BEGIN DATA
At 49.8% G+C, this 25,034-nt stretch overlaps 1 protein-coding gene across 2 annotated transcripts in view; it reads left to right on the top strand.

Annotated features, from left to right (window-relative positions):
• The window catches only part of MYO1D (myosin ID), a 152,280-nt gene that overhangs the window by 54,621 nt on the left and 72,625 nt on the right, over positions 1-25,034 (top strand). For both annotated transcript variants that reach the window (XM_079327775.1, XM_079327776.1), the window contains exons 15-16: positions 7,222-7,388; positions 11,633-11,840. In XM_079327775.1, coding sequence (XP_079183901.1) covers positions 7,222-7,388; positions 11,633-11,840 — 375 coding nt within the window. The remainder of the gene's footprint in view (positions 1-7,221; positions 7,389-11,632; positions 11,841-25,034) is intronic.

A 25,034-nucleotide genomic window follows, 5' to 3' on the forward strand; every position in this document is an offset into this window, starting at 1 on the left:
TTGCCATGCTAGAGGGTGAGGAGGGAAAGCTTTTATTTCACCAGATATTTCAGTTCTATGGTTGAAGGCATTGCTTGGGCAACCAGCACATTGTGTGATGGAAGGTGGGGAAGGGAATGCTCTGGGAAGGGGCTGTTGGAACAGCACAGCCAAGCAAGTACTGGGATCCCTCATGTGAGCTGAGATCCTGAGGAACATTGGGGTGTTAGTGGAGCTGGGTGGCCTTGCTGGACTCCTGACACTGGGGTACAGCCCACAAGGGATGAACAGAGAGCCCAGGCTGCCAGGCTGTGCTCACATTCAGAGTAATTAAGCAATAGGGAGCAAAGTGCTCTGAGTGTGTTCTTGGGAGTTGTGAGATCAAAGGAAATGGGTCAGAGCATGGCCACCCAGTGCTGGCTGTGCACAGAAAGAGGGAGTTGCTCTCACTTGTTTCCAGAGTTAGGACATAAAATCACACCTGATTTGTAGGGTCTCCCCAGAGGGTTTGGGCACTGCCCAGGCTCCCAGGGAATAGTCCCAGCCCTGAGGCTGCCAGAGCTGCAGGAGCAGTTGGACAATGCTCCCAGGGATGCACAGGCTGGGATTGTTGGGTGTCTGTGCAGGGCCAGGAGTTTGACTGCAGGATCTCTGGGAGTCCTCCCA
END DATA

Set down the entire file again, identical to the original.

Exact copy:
At 49.8% G+C, this 25,034-nt stretch overlaps 1 protein-coding gene across 2 annotated transcripts in view; it reads left to right on the top strand.

Annotated features, from left to right (window-relative positions):
• The window catches only part of MYO1D (myosin ID), a 152,280-nt gene that overhangs the window by 54,621 nt on the left and 72,625 nt on the right, over positions 1-25,034 (top strand). For both annotated transcript variants that reach the window (XM_079327775.1, XM_079327776.1), the window contains exons 15-16: positions 7,222-7,388; positions 11,633-11,840. In XM_079327775.1, coding sequence (XP_079183901.1) covers positions 7,222-7,388; positions 11,633-11,840 — 375 coding nt within the window. The remainder of the gene's footprint in view (positions 1-7,221; positions 7,389-11,632; positions 11,841-25,034) is intronic.

A 25,034-nucleotide genomic window follows, 5' to 3' on the forward strand; every position in this document is an offset into this window, starting at 1 on the left:
TTGCCATGCTAGAGGGTGAGGAGGGAAAGCTTTTATTTCACCAGATATTTCAGTTCTATGGTTGAAGGCATTGCTTGGGCAACCAGCACATTGTGTGATGGAAGGTGGGGAAGGGAATGCTCTGGGAAGGGGCTGTTGGAACAGCACAGCCAAGCAAGTACTGGGATCCCTCATGTGAGCTGAGATCCTGAGGAACATTGGGGTGTTAGTGGAGCTGGGTGGCCTTGCTGGACTCCTGACACTGGGGTACAGCCCACAAGGGATGAACAGAGAGCCCAGGCTGCCAGGCTGTGCTCACATTCAGAGTAATTAAGCAATAGGGAGCAAAGTGCTCTGAGTGTGTTCTTGGGAGTTGTGAGATCAAAGGAAATGGGTCAGAGCATGGCCACCCAGTGCTGGCTGTGCACAGAAAGAGGGAGTTGCTCTCACTTGTTTCCAGAGTTAGGACATAAAATCACACCTGATTTGTAGGGTCTCCCCAGAGGGTTTGGGCACTGCCCAGGCTCCCAGGGAATAGTCCCAGCCCTGAGGCTGCCAGAGCTGCAGGAGCAGTTGGACAATGCTCCCAGGGATGCACAGGCTGGGATTGTTGGGTGTCTGTGCAGGGCCAGGAGTTTGACTGCAGGATCTCTGGGAGTCCTCCCA